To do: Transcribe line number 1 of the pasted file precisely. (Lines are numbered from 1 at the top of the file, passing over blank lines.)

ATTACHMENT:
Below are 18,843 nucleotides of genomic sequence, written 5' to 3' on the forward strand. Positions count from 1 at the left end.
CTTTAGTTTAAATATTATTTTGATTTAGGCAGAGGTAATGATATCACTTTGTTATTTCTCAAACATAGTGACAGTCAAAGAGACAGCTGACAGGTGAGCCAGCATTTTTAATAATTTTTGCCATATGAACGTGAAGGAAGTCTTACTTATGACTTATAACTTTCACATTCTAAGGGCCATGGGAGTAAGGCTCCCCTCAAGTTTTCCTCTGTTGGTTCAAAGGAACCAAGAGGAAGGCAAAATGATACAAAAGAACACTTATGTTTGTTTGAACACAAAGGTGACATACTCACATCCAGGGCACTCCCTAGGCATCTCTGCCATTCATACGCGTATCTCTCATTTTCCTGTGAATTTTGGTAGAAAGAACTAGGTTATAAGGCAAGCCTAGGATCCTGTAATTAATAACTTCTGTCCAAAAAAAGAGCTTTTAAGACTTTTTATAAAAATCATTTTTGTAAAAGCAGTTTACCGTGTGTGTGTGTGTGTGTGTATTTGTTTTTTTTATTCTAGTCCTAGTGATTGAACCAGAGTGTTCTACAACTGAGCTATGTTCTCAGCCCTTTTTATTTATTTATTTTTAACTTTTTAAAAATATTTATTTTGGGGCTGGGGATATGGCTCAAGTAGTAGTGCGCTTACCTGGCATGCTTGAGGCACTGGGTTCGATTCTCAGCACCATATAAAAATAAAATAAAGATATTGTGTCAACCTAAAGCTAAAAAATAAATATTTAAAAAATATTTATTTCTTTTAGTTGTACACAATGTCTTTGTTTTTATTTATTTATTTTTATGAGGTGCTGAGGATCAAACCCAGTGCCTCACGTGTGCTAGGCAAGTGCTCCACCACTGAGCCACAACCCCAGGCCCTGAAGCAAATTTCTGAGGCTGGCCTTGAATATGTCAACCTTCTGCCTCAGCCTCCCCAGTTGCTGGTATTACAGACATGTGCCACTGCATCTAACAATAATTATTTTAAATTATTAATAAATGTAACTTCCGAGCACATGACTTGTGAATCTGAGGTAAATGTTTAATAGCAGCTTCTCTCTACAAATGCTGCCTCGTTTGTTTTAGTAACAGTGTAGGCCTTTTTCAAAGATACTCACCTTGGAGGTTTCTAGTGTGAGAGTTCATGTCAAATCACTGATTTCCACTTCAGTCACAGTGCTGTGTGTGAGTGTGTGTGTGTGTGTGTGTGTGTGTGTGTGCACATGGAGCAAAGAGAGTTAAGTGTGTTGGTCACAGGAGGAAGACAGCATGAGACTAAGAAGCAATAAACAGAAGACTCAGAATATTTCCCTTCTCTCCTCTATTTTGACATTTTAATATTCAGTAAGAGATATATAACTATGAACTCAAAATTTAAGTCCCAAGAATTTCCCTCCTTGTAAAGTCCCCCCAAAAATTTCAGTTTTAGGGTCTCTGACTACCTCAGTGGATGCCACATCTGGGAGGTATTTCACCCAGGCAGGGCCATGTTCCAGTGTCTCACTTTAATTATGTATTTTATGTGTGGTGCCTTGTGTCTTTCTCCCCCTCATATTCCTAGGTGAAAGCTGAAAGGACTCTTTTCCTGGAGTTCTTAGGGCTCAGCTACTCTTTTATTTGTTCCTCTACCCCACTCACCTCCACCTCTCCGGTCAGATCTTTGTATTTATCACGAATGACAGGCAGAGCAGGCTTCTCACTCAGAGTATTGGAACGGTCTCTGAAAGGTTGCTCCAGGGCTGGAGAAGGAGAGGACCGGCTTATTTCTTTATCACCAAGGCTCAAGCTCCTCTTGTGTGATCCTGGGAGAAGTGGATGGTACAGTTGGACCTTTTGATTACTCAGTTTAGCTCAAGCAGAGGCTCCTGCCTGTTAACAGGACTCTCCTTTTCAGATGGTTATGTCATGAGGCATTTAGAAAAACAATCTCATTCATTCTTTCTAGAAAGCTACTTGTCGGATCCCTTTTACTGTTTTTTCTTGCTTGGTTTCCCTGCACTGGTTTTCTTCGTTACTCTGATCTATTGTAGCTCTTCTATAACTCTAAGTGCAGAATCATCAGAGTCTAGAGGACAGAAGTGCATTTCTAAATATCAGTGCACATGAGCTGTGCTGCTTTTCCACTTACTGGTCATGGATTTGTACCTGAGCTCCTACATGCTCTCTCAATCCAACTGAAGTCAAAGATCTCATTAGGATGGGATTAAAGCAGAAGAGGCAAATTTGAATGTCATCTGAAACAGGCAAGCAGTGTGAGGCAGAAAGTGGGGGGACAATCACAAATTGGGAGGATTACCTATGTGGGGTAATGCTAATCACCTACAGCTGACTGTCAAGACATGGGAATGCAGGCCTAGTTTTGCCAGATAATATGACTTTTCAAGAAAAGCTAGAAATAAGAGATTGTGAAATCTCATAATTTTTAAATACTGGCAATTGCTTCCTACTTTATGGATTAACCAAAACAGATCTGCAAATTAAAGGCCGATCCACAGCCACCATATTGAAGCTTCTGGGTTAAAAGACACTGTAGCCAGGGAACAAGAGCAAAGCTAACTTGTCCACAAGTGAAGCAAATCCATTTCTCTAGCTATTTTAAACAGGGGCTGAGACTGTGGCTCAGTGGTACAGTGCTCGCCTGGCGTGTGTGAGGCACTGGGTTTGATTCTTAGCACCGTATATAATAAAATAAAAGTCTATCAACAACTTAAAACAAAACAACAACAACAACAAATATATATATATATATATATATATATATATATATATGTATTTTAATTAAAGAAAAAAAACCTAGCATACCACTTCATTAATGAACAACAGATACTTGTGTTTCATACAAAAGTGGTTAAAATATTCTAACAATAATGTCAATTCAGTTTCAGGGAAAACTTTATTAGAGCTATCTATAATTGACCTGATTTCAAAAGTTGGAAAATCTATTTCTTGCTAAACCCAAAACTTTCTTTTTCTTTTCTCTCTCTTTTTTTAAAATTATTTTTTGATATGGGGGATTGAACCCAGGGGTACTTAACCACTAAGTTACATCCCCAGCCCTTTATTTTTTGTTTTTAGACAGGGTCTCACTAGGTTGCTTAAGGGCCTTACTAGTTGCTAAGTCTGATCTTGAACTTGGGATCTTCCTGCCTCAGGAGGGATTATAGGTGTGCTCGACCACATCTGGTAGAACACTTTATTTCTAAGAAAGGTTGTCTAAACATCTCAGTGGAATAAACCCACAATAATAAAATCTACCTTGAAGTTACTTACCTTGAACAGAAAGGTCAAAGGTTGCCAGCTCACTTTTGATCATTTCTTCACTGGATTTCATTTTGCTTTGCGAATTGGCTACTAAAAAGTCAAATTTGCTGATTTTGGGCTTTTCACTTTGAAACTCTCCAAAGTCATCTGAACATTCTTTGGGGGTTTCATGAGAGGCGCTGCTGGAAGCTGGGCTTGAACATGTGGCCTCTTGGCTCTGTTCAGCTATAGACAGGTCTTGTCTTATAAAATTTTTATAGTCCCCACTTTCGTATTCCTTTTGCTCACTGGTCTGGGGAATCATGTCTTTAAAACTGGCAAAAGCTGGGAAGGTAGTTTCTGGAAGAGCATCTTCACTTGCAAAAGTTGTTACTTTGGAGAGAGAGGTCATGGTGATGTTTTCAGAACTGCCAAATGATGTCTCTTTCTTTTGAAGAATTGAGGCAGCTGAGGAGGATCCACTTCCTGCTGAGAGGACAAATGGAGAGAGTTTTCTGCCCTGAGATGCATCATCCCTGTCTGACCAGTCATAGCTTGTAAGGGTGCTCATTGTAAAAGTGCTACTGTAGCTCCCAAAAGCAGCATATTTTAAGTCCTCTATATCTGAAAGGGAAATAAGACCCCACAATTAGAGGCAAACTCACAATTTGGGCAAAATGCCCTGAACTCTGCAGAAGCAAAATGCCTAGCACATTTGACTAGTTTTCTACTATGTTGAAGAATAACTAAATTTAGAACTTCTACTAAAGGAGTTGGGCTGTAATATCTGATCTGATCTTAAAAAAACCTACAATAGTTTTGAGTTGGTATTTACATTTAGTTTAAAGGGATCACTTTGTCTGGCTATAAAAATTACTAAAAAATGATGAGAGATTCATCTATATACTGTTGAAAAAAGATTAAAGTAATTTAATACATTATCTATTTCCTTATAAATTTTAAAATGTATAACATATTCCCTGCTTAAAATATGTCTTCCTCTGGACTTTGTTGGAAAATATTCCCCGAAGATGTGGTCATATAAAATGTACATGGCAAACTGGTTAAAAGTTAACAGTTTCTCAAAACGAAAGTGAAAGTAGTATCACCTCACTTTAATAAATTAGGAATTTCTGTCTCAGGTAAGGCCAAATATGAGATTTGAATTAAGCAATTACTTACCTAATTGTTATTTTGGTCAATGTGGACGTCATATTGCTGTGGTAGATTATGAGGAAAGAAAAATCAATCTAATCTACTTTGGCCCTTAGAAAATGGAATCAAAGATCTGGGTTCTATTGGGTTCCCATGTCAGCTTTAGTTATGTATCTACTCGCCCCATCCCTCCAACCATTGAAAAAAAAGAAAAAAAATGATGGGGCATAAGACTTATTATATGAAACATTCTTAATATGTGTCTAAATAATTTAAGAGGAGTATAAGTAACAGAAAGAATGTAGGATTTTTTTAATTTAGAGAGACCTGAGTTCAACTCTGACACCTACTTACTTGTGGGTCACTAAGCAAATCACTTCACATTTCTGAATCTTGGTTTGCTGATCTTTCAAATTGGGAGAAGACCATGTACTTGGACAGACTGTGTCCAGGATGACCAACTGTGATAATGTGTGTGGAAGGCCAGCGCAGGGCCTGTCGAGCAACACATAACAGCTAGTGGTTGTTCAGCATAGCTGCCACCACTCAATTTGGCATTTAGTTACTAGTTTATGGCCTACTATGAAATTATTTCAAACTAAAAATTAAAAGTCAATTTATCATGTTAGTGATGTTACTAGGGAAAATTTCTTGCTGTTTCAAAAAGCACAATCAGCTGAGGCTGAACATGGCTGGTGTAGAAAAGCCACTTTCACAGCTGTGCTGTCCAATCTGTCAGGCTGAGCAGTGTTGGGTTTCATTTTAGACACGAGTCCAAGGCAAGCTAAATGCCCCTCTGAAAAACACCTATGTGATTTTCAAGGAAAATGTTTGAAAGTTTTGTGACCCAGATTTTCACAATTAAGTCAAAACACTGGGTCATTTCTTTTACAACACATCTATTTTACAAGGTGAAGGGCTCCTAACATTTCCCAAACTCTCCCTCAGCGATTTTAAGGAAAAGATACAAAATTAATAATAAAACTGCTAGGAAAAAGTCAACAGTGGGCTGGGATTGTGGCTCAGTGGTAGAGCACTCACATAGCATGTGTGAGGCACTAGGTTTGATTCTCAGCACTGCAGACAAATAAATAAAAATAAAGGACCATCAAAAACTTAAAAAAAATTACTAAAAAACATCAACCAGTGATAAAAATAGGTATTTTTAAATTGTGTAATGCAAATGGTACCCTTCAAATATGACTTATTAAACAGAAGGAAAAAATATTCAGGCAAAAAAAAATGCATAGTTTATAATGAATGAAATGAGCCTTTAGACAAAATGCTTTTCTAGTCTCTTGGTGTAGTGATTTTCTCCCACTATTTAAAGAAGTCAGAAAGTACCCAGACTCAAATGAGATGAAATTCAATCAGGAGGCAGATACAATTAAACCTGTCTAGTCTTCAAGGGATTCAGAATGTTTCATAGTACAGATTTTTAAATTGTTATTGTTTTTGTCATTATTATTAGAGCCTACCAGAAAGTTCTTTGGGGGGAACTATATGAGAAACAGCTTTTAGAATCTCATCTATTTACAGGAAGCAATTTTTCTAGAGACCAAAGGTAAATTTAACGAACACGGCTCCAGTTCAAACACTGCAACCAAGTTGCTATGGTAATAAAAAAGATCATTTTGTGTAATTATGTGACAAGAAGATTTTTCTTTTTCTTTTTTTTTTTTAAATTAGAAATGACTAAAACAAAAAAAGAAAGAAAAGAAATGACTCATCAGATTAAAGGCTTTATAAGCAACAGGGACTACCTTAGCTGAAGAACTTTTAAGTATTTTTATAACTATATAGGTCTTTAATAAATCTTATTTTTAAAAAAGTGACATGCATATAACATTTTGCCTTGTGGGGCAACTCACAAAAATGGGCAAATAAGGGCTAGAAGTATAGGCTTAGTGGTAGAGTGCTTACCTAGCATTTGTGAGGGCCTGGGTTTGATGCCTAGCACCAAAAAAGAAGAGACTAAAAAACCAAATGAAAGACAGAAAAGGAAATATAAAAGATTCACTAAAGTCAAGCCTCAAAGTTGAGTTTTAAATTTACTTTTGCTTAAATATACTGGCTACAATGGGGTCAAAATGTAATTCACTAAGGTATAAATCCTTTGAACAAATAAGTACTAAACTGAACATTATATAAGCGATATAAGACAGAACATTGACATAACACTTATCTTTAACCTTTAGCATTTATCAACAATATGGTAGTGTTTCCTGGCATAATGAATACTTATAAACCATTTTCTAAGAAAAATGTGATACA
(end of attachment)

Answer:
Below are 18,843 nucleotides of genomic sequence, written 5' to 3' on the forward strand. Positions count from 1 at the left end.